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Nestled 30 feet underground in Menlo Park, California, a half-mile-long stretch of tunnel is now colder than most of the universe. It houses a new superconducting particle accelerator, part of an upgrade project to the Linac Coherent Light Source (LCLS) X-ray free-electron laser at the Department of Energy’s SLAC National Accelerator Laboratory.
- Office of Science
When it comes to fixing carbon, plants have nothing on soil bacteria that can do it 20 times faster. The secret is an enzyme that “juggles” reaction ingredients. Scientists hope to optimize this process for producing fuels, antibiotics and other products from CO2.
- ACS Central Science
- DOE/US Department of Energy
What drives rechargeable battery decay? Depends on how many times you've charged it
A team co-led by Lawrence Berkeley National Laboratory has discovered a new ultrathin material with exotic magnetic features called skyrmions. The new material could enable the next generation of tiny, fast, energy-efficient electronic devices.
- Science Advances
The third and final installment of the Intergovernmental Panel on Climate Change’s (IPCC’s) Sixth Assessment Report calls for aggressive and comprehensive actions if we are to achieve net zero emissions by mid-century. It finds we still need to reduce greenhouse gas emissions drastically, beyond what governments have pledged, and that this emissions gap is exacerbated by implementation gaps despite the mitigation efforts underway.
- Intergovernmental Panel on Climate Change
Biologists and particle accelerator physicists have teamed up to develop more effective and more accessible cancer treatments using laser-powered plasma ion beams.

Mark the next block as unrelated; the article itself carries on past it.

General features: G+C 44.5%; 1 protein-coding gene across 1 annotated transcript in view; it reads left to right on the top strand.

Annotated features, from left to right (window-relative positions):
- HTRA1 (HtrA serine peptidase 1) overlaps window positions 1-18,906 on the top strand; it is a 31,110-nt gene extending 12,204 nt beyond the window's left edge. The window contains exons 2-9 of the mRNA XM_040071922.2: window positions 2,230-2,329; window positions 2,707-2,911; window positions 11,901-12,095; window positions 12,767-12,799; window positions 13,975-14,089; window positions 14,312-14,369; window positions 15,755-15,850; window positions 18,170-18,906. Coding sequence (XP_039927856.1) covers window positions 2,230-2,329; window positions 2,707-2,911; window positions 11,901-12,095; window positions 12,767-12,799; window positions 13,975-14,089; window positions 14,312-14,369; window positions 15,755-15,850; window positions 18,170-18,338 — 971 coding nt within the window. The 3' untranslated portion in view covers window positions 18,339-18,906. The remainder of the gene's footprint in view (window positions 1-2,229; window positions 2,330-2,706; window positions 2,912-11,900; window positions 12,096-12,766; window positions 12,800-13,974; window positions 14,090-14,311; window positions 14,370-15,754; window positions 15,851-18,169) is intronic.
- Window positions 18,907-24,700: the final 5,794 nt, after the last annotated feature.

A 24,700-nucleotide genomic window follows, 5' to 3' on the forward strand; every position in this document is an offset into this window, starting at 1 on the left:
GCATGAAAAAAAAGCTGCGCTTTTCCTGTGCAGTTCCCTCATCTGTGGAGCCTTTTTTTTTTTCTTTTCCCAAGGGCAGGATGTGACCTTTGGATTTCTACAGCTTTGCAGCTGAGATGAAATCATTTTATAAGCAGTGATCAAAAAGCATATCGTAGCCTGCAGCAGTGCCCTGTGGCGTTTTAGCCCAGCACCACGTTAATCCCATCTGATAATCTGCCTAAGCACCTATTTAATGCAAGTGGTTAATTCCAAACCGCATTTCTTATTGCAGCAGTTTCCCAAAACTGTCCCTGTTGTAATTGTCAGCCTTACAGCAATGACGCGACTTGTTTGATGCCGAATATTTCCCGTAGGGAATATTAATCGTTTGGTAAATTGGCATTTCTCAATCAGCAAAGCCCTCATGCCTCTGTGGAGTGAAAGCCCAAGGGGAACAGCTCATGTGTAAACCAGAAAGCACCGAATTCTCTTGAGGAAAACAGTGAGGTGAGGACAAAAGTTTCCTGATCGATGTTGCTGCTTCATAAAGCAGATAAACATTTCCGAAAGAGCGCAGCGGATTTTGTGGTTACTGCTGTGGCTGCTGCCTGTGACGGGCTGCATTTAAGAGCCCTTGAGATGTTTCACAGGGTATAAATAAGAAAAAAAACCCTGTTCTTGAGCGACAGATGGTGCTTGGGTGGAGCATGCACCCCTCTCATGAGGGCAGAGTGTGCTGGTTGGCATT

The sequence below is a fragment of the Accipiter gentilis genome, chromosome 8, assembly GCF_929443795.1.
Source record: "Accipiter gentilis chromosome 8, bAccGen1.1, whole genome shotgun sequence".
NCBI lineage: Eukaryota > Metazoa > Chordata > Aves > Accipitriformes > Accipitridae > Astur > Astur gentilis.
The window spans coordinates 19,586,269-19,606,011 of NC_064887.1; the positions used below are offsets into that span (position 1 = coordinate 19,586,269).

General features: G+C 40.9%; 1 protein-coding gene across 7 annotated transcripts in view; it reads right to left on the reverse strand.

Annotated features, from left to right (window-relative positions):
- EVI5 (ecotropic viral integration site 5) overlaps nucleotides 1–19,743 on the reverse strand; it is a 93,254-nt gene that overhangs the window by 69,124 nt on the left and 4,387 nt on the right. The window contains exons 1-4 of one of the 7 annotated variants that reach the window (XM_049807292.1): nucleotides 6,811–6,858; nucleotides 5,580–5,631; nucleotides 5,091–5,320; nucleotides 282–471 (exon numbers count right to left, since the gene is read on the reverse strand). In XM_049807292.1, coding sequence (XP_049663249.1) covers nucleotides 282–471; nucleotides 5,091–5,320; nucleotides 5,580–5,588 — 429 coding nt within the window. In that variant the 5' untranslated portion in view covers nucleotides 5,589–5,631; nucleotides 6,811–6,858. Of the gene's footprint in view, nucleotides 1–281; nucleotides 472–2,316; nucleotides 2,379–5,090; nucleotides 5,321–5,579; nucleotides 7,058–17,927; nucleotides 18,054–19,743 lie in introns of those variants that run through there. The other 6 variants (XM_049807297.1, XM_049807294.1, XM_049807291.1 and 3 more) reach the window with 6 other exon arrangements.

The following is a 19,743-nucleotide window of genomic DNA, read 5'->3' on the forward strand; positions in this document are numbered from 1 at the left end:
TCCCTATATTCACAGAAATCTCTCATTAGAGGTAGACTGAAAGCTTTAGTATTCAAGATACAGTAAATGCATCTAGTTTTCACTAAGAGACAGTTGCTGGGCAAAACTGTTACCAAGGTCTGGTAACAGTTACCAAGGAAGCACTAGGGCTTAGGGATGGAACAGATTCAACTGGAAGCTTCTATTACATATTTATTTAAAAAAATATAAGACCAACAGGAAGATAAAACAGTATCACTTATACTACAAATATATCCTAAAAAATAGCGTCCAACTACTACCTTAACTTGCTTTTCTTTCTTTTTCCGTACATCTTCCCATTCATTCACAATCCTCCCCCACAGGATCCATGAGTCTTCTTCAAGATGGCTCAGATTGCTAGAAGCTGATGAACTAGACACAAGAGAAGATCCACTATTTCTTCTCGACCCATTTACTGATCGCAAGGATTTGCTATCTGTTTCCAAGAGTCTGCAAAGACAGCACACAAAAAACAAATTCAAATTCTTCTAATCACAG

- Scientific Reports
Researchers announced today that they have imaged the exciton’s electron and hole to produce the first full picture of this elusive quasiparticle, and showed how excitons can be trapped in dense, stable arrays. The results have important implications for the development of future technologies and the quest to understand excitons better.
- DOE/US Department of Energy, Okinawa Institute of Science and Technology Graduate University, Japan Society for the Promotion of Science
Researchers at the Department of Energy’s SLAC National Accelerator Laboratory study some of the most fundamental questions about our universe: What are the properties of elementary particles? What drives the expansion of the universe? But the tools they use can lead to technologies that benefit everyday life.
In this Q&A, ALS senior staff scientist David Shapiro and Stanford materials science professor William Chueh share how their pioneering X-ray techniques can help researchers understand how battery materials work in real time at the atomic scale.